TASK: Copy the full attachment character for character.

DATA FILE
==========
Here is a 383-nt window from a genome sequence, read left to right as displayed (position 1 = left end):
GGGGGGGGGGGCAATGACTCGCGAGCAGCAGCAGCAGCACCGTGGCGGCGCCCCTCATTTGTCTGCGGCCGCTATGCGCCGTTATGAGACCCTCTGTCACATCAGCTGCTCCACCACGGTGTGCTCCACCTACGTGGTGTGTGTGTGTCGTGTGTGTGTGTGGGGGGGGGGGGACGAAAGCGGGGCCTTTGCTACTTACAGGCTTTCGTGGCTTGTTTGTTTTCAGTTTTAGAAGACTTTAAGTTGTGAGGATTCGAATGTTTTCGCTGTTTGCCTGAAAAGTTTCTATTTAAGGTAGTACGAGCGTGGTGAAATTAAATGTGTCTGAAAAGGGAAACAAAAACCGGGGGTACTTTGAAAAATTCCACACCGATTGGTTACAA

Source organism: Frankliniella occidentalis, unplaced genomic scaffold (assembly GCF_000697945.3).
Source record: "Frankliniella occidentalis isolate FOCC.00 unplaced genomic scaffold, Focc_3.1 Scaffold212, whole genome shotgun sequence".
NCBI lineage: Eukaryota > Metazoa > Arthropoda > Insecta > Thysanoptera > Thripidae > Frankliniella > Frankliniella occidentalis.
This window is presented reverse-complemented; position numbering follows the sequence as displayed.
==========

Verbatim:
Here is a 383-nt window from a genome sequence, read left to right as displayed (position 1 = left end):
GGGGGGGGGGGCAATGACTCGCGAGCAGCAGCAGCAGCACCGTGGCGGCGCCCCTCATTTGTCTGCGGCCGCTATGCGCCGTTATGAGACCCTCTGTCACATCAGCTGCTCCACCACGGTGTGCTCCACCTACGTGGTGTGTGTGTGTCGTGTGTGTGTGTGGGGGGGGGGGGACGAAAGCGGGGCCTTTGCTACTTACAGGCTTTCGTGGCTTGTTTGTTTTCAGTTTTAGAAGACTTTAAGTTGTGAGGATTCGAATGTTTTCGCTGTTTGCCTGAAAAGTTTCTATTTAAGGTAGTACGAGCGTGGTGAAATTAAATGTGTCTGAAAAGGGAAACAAAAACCGGGGGTACTTTGAAAAATTCCACACCGATTGGTTACAA

Source organism: Frankliniella occidentalis, unplaced genomic scaffold (assembly GCF_000697945.3).
Source record: "Frankliniella occidentalis isolate FOCC.00 unplaced genomic scaffold, Focc_3.1 Scaffold212, whole genome shotgun sequence".
NCBI lineage: Eukaryota > Metazoa > Arthropoda > Insecta > Thysanoptera > Thripidae > Frankliniella > Frankliniella occidentalis.
This window is presented reverse-complemented; position numbering follows the sequence as displayed.